The Iain Gray blog
The chief executive of InnovateUK explains the progress made in low-carbon vehicles
When considering the likely rate of engineering development, or the weather for that matter, predictions are unwise. At the time of writing, we’re experiencing something of an Indian summer. In October 2008 – at the very first of the Cenex Low Carbon Vehicle showcase events, we faced a combination of snow and uncertainty – outright scepticism in some quarters, around the commercial viability of low carbon vehicles. Given the number of prototype vehicles at that first event – just five, we faced anything but a guarantee that this area of automotive innovation would gain traction.
Fast forward six years and the 2014 Cenex event has grown to feature around 200 exhibitors – now unquestionably the industry’s premier showcase for low carbon vehicles and technologies. More than that, the range of participants, from across the automotive sector and beyond, is testament to the sea-change in both thinking and low carbon innovation over the intervening six years. The event is an inspiring window on the future of the transport sector.
The challenge of creating a low-carbon economy has received increased impetus as a result of competition from new players like India and China – and has inspired a fresh wave of vision and innovation.
That innovation hasn’t occurred in a vehicle industry-specific vacuum, but with inspiration and cross-fertilisation from across many different industries, integrating processes from other manufacturing sectors. For example, additive manufacturing – 3D printing as it is commonly known, is increasingly being used as a cheaper, quicker alternative to injection moulding and CNC techniques, while one-piece, monocoque manufacturing of vehicle chassis and bodyshells, utilising composites precisely optimised for light weight and rigidity are now increasingly to the fore. Additionally, companies like Axon, Tallent and WMG are doing brilliant work on composite suspension components, funded through our Composite Ultra Lightweight Suspension Programme.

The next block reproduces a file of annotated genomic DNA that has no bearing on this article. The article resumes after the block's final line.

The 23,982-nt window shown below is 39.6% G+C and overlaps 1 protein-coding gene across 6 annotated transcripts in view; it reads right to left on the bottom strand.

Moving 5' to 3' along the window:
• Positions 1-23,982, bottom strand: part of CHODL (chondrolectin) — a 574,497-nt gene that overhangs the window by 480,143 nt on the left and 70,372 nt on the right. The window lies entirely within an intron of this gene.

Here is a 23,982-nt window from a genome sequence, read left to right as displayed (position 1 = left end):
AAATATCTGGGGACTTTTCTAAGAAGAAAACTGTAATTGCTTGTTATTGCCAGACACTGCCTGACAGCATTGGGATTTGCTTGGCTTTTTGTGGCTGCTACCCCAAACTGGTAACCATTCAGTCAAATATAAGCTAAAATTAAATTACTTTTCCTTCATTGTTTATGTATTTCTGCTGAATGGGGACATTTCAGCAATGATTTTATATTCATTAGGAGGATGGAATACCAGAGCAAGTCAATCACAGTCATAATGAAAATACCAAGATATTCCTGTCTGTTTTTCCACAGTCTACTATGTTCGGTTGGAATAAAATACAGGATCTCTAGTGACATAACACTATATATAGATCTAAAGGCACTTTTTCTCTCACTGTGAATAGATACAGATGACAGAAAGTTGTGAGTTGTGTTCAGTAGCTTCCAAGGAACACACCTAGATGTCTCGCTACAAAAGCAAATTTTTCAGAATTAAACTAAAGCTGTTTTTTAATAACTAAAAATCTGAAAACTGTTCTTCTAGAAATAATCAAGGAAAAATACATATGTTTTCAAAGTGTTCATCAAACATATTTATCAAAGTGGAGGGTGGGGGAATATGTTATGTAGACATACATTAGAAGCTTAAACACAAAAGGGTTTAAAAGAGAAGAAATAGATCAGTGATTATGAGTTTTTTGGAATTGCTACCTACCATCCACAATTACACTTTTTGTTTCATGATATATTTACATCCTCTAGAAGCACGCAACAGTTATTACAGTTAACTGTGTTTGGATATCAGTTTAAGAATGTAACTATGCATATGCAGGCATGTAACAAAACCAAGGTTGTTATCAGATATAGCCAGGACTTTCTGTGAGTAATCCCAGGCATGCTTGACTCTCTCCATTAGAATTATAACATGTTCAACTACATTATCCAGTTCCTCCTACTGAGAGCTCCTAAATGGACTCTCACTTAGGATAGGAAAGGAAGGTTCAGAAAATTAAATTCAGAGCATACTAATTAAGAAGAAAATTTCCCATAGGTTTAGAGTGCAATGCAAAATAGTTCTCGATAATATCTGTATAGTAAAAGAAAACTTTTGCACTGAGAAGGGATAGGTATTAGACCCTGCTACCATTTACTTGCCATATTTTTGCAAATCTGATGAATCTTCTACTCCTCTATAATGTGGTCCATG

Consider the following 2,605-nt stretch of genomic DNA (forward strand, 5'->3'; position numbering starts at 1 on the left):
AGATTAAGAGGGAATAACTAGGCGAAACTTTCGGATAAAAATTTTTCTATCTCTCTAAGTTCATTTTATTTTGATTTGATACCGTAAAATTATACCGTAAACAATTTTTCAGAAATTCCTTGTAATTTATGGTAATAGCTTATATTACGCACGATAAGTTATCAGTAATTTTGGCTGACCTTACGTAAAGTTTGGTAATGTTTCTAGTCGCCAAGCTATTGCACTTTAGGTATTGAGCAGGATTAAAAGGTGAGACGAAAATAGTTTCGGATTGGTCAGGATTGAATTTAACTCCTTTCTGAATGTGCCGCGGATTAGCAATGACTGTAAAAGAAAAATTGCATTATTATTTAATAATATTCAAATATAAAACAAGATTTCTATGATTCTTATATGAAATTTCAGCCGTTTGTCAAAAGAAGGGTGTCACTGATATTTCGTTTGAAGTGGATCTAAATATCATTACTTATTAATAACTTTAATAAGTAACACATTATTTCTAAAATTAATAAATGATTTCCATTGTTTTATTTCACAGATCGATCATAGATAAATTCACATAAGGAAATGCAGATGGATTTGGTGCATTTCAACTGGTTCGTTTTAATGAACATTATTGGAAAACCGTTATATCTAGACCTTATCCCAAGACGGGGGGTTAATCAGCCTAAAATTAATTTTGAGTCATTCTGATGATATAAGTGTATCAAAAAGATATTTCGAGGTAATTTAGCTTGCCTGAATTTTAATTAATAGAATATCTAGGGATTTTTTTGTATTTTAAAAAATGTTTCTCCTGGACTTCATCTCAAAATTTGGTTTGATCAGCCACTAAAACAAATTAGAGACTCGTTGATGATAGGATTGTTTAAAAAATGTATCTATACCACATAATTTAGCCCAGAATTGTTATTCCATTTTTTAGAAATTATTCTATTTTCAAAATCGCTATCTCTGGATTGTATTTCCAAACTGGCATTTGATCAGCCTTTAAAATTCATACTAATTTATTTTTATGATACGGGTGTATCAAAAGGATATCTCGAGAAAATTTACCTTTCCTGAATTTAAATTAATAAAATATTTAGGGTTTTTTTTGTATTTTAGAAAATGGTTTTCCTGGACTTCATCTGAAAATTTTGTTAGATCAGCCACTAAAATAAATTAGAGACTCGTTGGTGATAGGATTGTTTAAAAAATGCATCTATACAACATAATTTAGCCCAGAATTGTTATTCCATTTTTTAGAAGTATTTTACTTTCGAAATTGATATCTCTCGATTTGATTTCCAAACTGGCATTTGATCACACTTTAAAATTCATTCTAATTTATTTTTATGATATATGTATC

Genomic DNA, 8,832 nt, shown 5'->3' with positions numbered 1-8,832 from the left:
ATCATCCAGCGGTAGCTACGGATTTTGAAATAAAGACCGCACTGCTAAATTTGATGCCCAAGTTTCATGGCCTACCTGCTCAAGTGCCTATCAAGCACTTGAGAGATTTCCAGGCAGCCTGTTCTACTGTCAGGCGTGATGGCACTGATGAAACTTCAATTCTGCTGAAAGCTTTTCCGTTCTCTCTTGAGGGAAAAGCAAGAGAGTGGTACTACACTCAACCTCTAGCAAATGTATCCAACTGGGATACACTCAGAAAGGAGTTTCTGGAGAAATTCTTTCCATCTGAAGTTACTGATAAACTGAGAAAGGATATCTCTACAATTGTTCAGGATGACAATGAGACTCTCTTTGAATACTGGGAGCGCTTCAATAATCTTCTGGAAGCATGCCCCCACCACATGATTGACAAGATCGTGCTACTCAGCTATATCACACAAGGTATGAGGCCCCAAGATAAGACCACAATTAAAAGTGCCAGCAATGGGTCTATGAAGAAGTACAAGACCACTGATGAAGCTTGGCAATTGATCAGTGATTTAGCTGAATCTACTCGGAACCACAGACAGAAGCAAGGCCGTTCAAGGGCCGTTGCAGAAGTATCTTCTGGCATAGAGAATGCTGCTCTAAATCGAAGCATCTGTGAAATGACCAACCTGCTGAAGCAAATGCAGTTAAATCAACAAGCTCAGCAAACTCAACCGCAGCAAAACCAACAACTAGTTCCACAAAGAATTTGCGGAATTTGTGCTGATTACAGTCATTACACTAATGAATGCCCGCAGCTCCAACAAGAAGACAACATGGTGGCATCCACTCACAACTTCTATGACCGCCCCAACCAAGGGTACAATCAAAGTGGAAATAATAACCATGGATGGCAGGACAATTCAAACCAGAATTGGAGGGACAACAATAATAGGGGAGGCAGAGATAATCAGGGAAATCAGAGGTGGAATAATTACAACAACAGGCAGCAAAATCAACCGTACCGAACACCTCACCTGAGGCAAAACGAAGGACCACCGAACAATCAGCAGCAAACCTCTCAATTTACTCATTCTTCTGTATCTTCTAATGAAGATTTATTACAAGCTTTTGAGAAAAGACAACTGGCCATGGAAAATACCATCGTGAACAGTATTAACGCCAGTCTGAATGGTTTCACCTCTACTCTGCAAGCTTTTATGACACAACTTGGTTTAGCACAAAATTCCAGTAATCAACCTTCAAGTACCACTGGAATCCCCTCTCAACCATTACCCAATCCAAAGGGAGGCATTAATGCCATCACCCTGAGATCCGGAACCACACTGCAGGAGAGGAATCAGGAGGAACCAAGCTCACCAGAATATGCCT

“It’s now easy to predict a sunny future for the UK’s innovative engineering efforts in the low carbon vehicles sector
We’ve coordinated much of our work to sponsor automotive innovation through our Low Carbon Vehicles Innovation Platform, which acts as a rallying point for UK companies to focus their innovation efforts around, involving players from across the industry to jointly invest, promoting UK-based R&D in low carbon vehicle technologies, developing and strengthening new and existing UK supply chains.
The Innovation Platform has leveraged £350 million of innovation investment for low carbon vehicle research and development since it was established in 2007 and has run Europe’s largest real-life trial of ultra low carbon vehicles: ‘The Ultra Low Carbon Vehicle Demonstrator’. Co-funded by Innovate UK with DfT, AWM, ONE and the South East of England Development Agency, it involved public and private investment of over £50m.